Nation’s zombie craze brings dead to life - KMSP-TV

Nation’s zombie craze brings dead to life

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TAMPA (FOX 13) -

They invade the silver screen, your TV, and now even the screen of your smartphone. It seems the whole world is zombie crazy.  What's up with all this walking dead worship?

Bridgette and Jess fish know.  "Zombie Walk" in Tampa is their creation.

"There's like 4,000 zombies screaming, growling, drooling blood and scaring the normals," Jesse said.

They help make the living dead chic and normal.

"It's kind of making people a little bit more open to something different," Bridgette said.

Their "Deadite Empire" is Tampa's first zombie social club.

Like the zombie virus, we don't care if you are black, white, gay, straight or Republican. We just want you for your brains," Jesse said.

"It does give you a slight empowering feeling because people are a little taken aback by it, but now, with the zombie craze being so big, there's not as many looks as a few years ago," Bridgette said.

Zombie fascination first took off in 1968 fueled by the film, "Night of the Living Dead." Then the 80's brought gore and camp. Now, movies are even bringing us full circle from the dead's point of view.

"That was just more cheap thrills.  We're going to just give you guys what you want.  Let's eat some brains and kill people in the 80s," said film critic Joe Belcastro.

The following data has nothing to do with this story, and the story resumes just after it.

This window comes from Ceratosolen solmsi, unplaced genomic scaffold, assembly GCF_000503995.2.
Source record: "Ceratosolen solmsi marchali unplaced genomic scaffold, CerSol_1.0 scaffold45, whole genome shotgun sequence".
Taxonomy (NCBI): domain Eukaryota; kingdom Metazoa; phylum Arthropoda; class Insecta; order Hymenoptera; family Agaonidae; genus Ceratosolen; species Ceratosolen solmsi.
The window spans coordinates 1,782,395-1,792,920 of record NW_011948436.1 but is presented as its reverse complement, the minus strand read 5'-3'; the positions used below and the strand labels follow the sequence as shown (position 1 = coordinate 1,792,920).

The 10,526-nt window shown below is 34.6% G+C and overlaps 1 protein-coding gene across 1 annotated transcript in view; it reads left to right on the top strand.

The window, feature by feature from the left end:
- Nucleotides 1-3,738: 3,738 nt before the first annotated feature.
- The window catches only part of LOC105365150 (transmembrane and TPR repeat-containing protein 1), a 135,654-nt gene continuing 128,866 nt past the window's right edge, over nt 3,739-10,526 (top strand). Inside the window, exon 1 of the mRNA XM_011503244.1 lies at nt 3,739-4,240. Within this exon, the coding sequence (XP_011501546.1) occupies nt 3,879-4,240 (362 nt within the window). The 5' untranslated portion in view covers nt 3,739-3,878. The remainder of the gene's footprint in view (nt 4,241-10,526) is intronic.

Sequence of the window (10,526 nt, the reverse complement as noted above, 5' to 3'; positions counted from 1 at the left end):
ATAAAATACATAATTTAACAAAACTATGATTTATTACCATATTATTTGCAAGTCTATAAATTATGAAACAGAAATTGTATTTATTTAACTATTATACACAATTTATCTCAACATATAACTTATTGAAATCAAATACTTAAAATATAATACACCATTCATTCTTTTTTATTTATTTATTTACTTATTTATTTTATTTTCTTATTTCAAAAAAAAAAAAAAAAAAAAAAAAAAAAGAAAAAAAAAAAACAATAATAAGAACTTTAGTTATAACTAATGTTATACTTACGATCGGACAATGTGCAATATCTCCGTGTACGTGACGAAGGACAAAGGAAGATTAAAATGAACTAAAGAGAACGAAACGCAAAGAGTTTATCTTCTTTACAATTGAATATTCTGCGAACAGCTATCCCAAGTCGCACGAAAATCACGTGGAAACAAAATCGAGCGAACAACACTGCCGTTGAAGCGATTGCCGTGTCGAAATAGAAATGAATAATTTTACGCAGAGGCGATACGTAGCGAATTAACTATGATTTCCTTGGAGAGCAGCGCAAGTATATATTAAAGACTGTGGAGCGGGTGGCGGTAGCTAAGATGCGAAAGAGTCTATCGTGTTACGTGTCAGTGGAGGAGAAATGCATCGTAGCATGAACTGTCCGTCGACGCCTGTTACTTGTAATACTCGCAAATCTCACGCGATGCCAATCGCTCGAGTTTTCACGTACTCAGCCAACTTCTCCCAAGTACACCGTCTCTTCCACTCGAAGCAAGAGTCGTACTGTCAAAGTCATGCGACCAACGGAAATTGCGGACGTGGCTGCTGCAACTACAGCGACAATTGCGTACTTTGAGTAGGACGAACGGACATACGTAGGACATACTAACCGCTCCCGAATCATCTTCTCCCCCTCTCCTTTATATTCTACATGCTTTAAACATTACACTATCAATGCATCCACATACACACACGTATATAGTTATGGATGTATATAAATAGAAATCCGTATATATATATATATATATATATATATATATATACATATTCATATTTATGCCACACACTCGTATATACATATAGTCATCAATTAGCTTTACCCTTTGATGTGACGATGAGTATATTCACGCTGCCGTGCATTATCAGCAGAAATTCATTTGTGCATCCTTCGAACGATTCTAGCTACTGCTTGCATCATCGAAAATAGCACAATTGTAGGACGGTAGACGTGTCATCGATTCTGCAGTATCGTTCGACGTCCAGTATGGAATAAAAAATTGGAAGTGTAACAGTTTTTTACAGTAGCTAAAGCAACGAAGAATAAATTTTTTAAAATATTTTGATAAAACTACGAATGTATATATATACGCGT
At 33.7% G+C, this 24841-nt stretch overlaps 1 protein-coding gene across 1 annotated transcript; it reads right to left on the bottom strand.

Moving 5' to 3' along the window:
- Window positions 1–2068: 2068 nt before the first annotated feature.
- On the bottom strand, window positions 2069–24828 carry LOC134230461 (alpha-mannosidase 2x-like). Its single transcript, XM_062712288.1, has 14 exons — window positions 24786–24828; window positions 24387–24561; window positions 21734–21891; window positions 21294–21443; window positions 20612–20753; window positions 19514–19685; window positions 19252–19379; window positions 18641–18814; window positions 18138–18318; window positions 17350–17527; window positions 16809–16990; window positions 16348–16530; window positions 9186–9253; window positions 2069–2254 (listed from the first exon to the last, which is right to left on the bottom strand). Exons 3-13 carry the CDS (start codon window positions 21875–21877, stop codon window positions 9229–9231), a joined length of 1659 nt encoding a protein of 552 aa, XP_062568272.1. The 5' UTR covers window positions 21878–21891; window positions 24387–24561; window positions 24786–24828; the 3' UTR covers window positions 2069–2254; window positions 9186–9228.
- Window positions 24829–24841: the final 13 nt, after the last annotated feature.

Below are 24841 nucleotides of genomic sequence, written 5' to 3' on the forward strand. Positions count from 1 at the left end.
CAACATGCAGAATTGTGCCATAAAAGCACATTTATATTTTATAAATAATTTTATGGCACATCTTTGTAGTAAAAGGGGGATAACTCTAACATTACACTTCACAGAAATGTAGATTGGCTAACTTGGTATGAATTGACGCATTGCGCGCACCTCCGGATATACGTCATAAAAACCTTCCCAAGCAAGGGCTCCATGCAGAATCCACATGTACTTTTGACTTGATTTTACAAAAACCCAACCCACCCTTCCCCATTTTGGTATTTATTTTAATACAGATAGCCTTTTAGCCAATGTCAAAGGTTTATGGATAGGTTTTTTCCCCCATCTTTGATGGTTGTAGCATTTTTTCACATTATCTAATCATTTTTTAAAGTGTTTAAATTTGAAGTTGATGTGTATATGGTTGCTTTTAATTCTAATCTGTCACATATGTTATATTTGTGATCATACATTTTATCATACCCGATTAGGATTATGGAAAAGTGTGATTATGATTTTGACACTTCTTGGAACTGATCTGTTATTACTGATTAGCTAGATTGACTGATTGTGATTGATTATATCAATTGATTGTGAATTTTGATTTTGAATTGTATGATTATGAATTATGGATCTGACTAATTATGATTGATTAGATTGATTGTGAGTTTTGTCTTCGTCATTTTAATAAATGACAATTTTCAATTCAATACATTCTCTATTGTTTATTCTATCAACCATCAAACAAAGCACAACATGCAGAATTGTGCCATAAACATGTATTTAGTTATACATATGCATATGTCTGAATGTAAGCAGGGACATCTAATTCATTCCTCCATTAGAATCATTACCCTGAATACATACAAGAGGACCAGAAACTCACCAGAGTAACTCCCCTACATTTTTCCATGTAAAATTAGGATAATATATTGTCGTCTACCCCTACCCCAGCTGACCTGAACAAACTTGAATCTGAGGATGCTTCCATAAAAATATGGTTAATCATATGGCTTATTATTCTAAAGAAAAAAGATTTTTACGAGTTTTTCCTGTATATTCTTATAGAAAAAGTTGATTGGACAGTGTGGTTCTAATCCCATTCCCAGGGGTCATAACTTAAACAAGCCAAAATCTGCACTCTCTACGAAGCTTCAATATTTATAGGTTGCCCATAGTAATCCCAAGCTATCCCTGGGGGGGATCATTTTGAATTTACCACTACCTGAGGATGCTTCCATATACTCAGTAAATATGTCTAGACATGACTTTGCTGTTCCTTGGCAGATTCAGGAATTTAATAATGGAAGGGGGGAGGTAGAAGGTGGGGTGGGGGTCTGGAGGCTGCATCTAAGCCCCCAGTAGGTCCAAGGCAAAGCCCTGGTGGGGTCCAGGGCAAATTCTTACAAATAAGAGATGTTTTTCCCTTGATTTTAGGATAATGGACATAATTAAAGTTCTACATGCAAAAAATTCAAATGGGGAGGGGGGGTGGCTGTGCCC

"Right now, we're definitely at the peak, and it's going to last a few more years," he continued.

So why do people keep tuning in to the dead decade after decade?

"It boils down to they provide a provocative thought in how you can change things just in your everyday life.  It really does, as crazy as it sounds, I think that's why people latch on to it," he said.

No crazier than the reasoning from the Zombie Research Society.  Yes, such a thing exists.

"It's estimated that in a catastrophic zombie outbreak only 1 percent of the population will survive and we strive to be that 1 percent," said member Mark Mogk.

He is among the Society's group of Harvard scholars, film fans and neuroscientists.

"We try to take this unrealized threat of a zombie threat and apply it to different areas.  What would the government response be?  What would the infection rate be? What would local governments do? What would individuals do," Mogk said.

After all, if movies taught us anything, it's you can't keep the dead down.

"It's cyclical.  They're going to come back," Belcastro said.

Florida has several upcoming zombie walks, including the Spooky Empire in Orlando this May: www.spookyempire.com. Another is the cannonball-run-style race to Daytona Beach this spring: http://whoisdurdan.com.

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